Your journey begins with requisite fuel: coffee. Sandwiched between a textile store and a fabric shop on República del Salvador is Helu’s, a hole-in-the-wall coffee shop and purveyor of Middle Eastern sweets, snacks, and dried foods that has been tucked here for 60 years. Within the city center, this cafe is one of the last visible traces of Lebanese immigration, which peaked in the 1920s—though the beloved taco al pastor also harkens back to Lebanon, evoking shawarma meat. Helu's is only big enough to hold a few tables and chairs, so it may be cozy or standing room only. But poke around the well-stocked, low-standing counter and take in the sweet and savory treats. There are empanadas and cookies, as well as nut or pistachio burmas, confections made from shredded phyllo dough and honey. Order a café árabe, thick and sweet. It'll be piping hot and wonderful.
República del Salvador 157, Centro, 06090 Ciudad de México
Keep going down República de El Salvador, then hang a right when you get to Eje Central Lázaro Cárdenas. One block down, you'll encounter Churrería El Moro. The 24-hour joint with floral-tiled walls and pastoral stained-glass scenes has been here since 1935. This is the original El Moro (other locations have since cropped up across the city), and it’s always bustling. Before you even set foot inside, you’ll understand why. Peer in the window and watch the culinary artisans whose craft is constructing a perfect churro. First, they twist coils of dough and swirl them through bubbling oil. Then they snip the long, fried coils into individual churros and generously coat them with sugar. Once you’ve enjoyed this feast for the eyes, step inside for a taste.
There are two ways you can go about achieving churro heaven: Ask to be seated at a table, or grab a number and get a bunch to go from the counter on the right. Whichever you choose, don't forget hot chocolate or thick, warm sauces, perfect for dipping. The most popular varieties are the Francés (with a touch of vanilla) and the especial (semi-bitter and flecked with cinnamon).
Eje Central Lázaro Cárdenas 42, Centro Histórico, 06000 Ciudad de México
Take a left as you walk outside of El Moro, then make a right on Ayuntamiento. Stroll through the Plaza de San Juan until you see the Mercado de San Juan on your right. Inside, you'll be greeted by a sensory overload of sights, sounds, and smells. Let yourself get lost and weave between the aisles in whatever pattern you choose, sampling fruits and vegetables along the way.
As you stroll, keep an eye out for some of Mexico’s most delectable fruits, from the pitted, orange-hued mamey to the gelatinous granadilla. Along with its reputation for exceptional produce, which attracts many local chefs, the market is known to sell products that aren't typical supermarket fare—think dried tarantulas and crocodile meat, offered raw or cooked into burgers at the Los Coyotes stand. If that's not your taste, opt for comida casera, home-cooked fare that changes daily. At Comida Sandy, husband-and-wife duo Juan and Sandra have been serving up the likes of pozole and chiles rellenos for 23 years. If you're hankering for a snack, sit down at the counter and ask them what they have today.
2ᵃ Calle de Ernesto Pugibet 21, Colonia Centro, 06000 Ciudad de México
Exit the market on the Ernesto Pugibet side, then walk down the block until you hit Aranda. Take a left, and you'll reach the saloon doors greeting you into the no-frills Pulquería Las Duelistas. Pulque is a drink made from the fermented sap of the maguey plant, and in the 19th century, Mexico City was dotted with places to try it. This spot, which has been serving up pulque since 1912, is one of the last holdouts from an earlier time; the slightly alcoholic drink, also said to be a kind of natural digestif, was fading into obscurity until recent years. Its renaissance has been propelled by a surge of young people taking it up and opening new pulquerías.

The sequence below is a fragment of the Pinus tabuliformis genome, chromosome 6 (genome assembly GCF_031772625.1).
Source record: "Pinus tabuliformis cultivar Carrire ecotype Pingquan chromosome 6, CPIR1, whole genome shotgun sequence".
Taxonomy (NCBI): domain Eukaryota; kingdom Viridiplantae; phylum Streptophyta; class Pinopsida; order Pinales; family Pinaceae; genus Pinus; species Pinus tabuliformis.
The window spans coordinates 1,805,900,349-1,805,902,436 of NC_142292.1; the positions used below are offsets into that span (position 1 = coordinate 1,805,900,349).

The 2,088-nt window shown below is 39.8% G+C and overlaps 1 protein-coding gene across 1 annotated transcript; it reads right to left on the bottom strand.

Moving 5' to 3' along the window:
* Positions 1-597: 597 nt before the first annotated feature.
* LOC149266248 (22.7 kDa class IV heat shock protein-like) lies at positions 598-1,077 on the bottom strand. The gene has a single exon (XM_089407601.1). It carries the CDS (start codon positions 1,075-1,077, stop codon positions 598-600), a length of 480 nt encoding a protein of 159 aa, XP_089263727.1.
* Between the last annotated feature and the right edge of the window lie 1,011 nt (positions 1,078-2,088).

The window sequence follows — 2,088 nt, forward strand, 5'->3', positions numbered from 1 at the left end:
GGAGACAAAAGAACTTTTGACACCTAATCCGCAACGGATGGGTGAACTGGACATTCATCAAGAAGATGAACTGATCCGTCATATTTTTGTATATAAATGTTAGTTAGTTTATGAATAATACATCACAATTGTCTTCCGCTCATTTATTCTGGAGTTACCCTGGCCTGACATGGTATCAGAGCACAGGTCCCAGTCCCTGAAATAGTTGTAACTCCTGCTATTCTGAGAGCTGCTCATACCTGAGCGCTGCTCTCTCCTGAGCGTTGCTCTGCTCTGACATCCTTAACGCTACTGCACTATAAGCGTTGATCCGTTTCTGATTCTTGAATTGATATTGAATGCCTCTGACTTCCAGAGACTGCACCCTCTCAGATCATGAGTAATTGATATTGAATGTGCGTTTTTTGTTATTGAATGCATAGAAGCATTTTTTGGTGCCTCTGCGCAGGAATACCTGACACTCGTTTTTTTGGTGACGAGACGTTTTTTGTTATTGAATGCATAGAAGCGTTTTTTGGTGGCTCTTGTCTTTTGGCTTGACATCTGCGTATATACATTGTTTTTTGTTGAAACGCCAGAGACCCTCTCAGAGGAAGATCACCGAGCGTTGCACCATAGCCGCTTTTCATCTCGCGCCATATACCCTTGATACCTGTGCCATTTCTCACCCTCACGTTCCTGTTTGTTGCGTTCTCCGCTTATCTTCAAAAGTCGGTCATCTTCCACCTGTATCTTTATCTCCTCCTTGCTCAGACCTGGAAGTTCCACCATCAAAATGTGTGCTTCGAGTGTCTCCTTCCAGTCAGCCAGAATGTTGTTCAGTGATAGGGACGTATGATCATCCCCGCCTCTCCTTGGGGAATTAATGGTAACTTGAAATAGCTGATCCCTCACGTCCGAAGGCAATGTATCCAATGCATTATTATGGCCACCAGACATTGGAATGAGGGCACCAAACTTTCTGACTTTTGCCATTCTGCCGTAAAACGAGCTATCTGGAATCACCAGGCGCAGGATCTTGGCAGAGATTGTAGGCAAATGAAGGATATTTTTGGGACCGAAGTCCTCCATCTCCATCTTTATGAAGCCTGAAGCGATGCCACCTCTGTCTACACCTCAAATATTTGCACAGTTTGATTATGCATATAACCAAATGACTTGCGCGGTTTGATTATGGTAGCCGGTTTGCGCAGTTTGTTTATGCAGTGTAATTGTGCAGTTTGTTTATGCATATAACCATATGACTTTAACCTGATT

Since the thick, sweet sap spoils quickly, it's best to go early, and Las Duelistas can get busy long before nightfall. Post up at the counter to see the staff pull long spoonfuls of pulque from the vats behind the bar, or snag a seat at one of the shared tables and commune with new friends as you gaze at the colorful murals and the neon-lit altar to the Virgin Mary. (The jukebox nestled in the back keeps things lively, too.) Pulque is usually imbibed plain or as a curado, blended with fruit or other flavors such as oatmeal or peanut.
Eat like a local: "Try the celery or guava curados. The flavors are different every day and each season, but these are often available because we have celery all year long, and guava is grown in different regions of the country."—Paco de Santiago, lead guide at Culinary Backstreets, Mexico City
Aranda 28, Colonia Centro, 06400 Ciudad de México
Hopefully you've worked up an appetite for a pick-me-up and are ready for a short walk to the next destination. When you leave Las Duelistas, keep going down Aranda and make a slight right on Ayuntamiento. Walk down a few blocks, then hang a left on Calle de Bolívar, then a right on Avenida 16 de Septiembre. On the side street Calle de Motolinia, take a left to reach La Casa del Pavo. Outfitted with banquettes and bright lights, the spot looks like it’s hardly changed since it opened in 1901. Nestle into one of the booths along the mirrored wall and order the classic turkey torta. The tortas are oven-baked and doused in a sauce the cooks call "la vinagreta," made with pepper, mustard, and oregano. The turkey comes with melted manchego cheese, avocado, and a plate of pickled vegetables that you can add to taste.